Michael Golston, Rhythm and Race in Modernist Poetry and Science (New York: Columbia University Press, 2008), pp. 272. £38.00. ISBN 978-0-231-14276-2.
Different climates and different bloods have different needs, different spontaneities, different reluctances, different ratios between different groups of impulses and unwillingness, different constrictions of throat, and all these leave trace in the language, and leave it more ready and more unready for certain communications and registrations.
So, Pound, in the ABC of Reading (35) in 1934, providing an index to what I take to be a principal thrust of the Modernist enterprise – the urge to negotiate the material world without reducing it to the merely materialistic or, for Yeats, the opposition between Bastien-Lepage’s peasant’s ‘great boots’ (Autobiographies, 125; for Golston, ‘gross products of the real world’, 177) and the ‘little snow-white feet’ of the girl “Down by the Salley Gardens” (Selected Poems, 22). Golston’s splendid intervention in this debate, drawing purposively upon contemporary accounts of human physiology between 1890 and 1940, is to identify the relationship between understandings of rhythm and poetic practice (what Remy de Gourmont might have called a ‘physics of thought’) at the most intimate of body systems – pulse, nerves, heartbeat, rates of respiration, etc. Furthermore, these understandings are shown to be profoundly implicated in notions of class, racial, and national identity. Thus, while the source of poetic rhythm ‘is deeply insinuated in the arterial system of the speaking body’ where ‘the iambus works in locked synchronicity with the pounding of the heart’ (50), it ‘remained inextricably bound to issues of body, nation, and race and never drifted far from its political subtexts’ (10) – those subtexts, in the case of Pound and Yeats (who attract the bulk of Golston’s attention) are, of course, those of authoritarianism (of which, more later).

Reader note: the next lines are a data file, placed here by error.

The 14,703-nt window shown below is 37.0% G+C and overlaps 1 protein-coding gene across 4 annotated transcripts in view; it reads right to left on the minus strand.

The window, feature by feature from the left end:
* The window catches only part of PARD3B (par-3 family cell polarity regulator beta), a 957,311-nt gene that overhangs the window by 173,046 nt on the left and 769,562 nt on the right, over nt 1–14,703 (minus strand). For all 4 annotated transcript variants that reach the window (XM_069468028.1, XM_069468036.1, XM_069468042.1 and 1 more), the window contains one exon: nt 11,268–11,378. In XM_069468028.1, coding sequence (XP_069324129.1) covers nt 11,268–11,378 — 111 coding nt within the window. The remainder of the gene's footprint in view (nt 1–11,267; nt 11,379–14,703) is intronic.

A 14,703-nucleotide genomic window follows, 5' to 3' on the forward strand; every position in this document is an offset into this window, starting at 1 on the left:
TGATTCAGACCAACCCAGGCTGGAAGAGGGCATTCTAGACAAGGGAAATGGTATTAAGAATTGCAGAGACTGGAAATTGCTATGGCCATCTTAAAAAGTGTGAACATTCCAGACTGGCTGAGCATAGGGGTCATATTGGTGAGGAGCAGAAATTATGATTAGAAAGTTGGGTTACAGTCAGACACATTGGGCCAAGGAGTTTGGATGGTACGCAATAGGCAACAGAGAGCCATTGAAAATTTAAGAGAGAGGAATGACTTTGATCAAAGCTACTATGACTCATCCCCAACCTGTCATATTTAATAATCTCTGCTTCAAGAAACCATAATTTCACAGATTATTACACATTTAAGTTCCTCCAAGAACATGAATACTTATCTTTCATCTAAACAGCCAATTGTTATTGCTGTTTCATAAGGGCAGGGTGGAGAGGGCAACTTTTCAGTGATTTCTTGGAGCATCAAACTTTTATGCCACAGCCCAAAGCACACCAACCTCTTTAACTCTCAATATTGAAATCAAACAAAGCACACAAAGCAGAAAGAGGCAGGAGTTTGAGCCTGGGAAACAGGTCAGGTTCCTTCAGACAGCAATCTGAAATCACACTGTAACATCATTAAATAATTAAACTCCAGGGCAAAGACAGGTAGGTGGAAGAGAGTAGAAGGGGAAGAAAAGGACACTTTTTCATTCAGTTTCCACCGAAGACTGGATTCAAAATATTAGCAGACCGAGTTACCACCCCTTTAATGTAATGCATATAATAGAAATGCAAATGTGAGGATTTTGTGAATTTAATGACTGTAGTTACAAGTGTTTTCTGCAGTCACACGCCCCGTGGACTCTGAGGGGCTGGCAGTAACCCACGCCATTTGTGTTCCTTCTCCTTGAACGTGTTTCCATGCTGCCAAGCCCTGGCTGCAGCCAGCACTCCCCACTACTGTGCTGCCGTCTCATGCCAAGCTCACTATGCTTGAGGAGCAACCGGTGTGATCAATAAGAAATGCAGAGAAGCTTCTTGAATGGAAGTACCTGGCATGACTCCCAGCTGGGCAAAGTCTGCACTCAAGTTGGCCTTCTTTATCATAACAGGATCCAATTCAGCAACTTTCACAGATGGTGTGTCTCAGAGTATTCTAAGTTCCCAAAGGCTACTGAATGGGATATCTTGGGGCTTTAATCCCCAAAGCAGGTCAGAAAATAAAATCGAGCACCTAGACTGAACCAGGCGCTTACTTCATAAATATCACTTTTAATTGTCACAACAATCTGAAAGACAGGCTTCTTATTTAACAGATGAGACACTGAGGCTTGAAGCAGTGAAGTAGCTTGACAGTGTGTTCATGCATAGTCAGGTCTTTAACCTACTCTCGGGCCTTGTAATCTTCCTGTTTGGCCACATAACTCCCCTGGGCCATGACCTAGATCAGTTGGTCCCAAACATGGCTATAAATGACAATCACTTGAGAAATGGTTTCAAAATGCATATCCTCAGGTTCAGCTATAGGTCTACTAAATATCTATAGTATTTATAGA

Within Golston’s astute handling, Pound & Yeats make happy bed-fellows: